Connecting India: Virtual and Real Linkages between the Telugu Diaspora and their Home Region in Andhra Pradesh
Author: Maudi Heerink
This research report studies a specific group of Indian migrants -- the Telugu diaspora from the Guntur region -- and follows their online interactions with people residing in Guntur. The main purpose of the study was to chart out online networks that link the two groups and, using select case studies, to examine the developmental outcomes of these online networks in the ‘real world’. The intercultural ‘bridgespace diagram’ is used as a method to visualise the range of websites that are visited, created and maintained by Telugu migrants and Telugus living in their home region, in order to study their connections. The main research question addressed is: How do Telugu migrants and Telugus living in their home region in India use the internet to create new ties or to strengthen existing ties, and to what extent is this use of ‘virtual space’ related to their activities in ‘real space’?
Money to India: Transfer Channels for Remittances in the Guntur Region, Andhra Pradesh
Author: Wanda van Kampen
Most studies on remittances in India focus on the national level, and there is a dearth of scholarship on the nature and impact of remittances in smaller urban and rural regions which witness a significant amount of international migration. This research report is based a study in one such provincial town, Guntur in Andhra Pradesh. Guntur has seen significant migration of highly skilled professionals to North America, who send back substantial remittances. The research project studied the transfer of remittances to the Guntur region by evaluating the available modes of transfer and the tie-ups between various institutional facilitators, and analysed the different roles of senders and receivers in the transfer system. The report shows the contradictions in the ideas of banking organisations and Non-Resident Indians (NRIs) in making decisions about which mode of transfer to employ. An interrogation of advertisements used by banks regarding their remittance facilities shows that banks assume a far greater role of the receiver of remittances in the decision-making process than is actually the case. Instead, the study revealed that it is usually the sender who decides on the mode of transfer to be used, and that the influence of family members in India is rather limited. As a result, through their advertising (aimed at the local families, the receivers of remittances) banks do not reach the right actors in the transfer network, and senders take decisions about the mode of transfer without being well informed about the total scope of services available.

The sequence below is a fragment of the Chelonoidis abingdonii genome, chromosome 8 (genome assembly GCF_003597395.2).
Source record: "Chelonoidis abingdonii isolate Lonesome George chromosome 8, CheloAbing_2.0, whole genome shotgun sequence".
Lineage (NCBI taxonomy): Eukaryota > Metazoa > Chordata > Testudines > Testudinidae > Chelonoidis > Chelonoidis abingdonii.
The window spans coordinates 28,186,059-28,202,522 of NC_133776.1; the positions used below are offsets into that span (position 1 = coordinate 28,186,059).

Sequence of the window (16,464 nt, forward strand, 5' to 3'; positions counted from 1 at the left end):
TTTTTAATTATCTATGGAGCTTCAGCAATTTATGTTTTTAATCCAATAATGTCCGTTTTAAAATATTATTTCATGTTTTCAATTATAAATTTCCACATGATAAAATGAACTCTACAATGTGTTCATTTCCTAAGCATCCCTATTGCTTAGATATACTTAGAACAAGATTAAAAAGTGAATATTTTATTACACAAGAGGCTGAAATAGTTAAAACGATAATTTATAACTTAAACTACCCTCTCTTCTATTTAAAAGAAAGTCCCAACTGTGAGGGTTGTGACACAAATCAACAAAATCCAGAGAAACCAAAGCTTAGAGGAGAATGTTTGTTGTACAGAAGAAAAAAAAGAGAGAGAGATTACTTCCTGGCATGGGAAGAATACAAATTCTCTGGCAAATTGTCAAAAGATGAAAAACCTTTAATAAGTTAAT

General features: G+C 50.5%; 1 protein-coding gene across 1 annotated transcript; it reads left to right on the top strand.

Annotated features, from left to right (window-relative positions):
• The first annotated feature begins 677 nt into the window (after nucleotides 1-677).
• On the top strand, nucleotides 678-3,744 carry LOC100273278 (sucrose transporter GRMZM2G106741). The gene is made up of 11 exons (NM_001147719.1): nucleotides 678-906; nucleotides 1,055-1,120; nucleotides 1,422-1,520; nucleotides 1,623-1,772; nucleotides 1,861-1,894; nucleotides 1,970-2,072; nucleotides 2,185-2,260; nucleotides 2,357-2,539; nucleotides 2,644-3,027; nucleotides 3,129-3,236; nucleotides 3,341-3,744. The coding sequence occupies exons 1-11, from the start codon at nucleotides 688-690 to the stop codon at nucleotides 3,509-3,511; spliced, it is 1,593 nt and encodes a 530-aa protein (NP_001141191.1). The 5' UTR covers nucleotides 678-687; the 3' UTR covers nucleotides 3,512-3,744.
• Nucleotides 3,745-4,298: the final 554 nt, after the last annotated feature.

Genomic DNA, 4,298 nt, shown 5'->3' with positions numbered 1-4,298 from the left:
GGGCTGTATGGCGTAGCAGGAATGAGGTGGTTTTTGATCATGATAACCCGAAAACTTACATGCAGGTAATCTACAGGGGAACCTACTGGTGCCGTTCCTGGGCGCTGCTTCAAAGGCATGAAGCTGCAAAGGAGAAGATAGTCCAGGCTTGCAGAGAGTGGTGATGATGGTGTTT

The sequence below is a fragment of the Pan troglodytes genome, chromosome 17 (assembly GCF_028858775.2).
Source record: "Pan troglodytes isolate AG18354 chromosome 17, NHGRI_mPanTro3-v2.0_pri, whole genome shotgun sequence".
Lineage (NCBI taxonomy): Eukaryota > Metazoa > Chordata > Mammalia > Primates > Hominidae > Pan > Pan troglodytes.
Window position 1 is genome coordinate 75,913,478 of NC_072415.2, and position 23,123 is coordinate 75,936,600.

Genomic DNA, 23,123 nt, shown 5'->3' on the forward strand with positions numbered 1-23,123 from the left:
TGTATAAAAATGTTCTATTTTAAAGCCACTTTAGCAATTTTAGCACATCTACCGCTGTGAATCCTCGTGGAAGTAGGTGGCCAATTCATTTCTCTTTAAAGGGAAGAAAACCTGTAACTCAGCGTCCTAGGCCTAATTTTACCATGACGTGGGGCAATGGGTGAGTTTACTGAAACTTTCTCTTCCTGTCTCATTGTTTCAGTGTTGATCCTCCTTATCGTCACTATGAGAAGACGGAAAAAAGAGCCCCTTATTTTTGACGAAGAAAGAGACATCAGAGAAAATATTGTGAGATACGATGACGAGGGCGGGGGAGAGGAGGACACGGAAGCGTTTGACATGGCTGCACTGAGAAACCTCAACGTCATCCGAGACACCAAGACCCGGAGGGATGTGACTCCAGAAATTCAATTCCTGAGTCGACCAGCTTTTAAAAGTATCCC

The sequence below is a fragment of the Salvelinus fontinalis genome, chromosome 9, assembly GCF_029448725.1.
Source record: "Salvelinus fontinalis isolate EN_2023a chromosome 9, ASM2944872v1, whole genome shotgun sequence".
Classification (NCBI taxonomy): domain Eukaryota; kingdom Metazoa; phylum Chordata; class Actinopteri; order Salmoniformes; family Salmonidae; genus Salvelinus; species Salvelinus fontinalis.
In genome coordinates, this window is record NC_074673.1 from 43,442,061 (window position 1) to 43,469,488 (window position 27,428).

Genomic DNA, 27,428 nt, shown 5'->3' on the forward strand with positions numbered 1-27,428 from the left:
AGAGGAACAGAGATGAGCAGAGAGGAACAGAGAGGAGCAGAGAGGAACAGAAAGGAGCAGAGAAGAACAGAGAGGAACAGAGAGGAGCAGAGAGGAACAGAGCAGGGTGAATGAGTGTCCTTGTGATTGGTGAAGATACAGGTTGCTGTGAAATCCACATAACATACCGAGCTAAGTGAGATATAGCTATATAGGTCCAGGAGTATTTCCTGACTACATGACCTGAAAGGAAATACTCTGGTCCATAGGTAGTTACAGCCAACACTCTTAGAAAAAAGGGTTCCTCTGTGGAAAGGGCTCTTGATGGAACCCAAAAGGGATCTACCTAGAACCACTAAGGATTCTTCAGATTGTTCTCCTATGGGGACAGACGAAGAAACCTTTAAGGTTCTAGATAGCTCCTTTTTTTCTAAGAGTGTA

Breaking Free or Staying Put? Migration Decisions for Female Students in Central Gujarat, India
Author: Molly Fitzpatrick
This research report focuses on the ambivalent perspectives of middle class, female students in Central Gujarat, concerning the possibility of international migration in the near future. I argue that there are many factors that need to be taken into account when answering the question of why people choose to migrate, and that making the decision to go is never easy. The young women in Central Gujarat are all struggling with the prospect of a future abroad. They are clearly torn between two opposing forces. On the one hand they feel the need to break free from the constraints of Indian social control. They see the West as a ‘liberal’ place where they could fulfill their aspirations for independence. On the other hand they are anxious about leaving their familiar environment, family, and friends. They know that a move abroad would constitute a major social, cultural and economic rupture in their lives.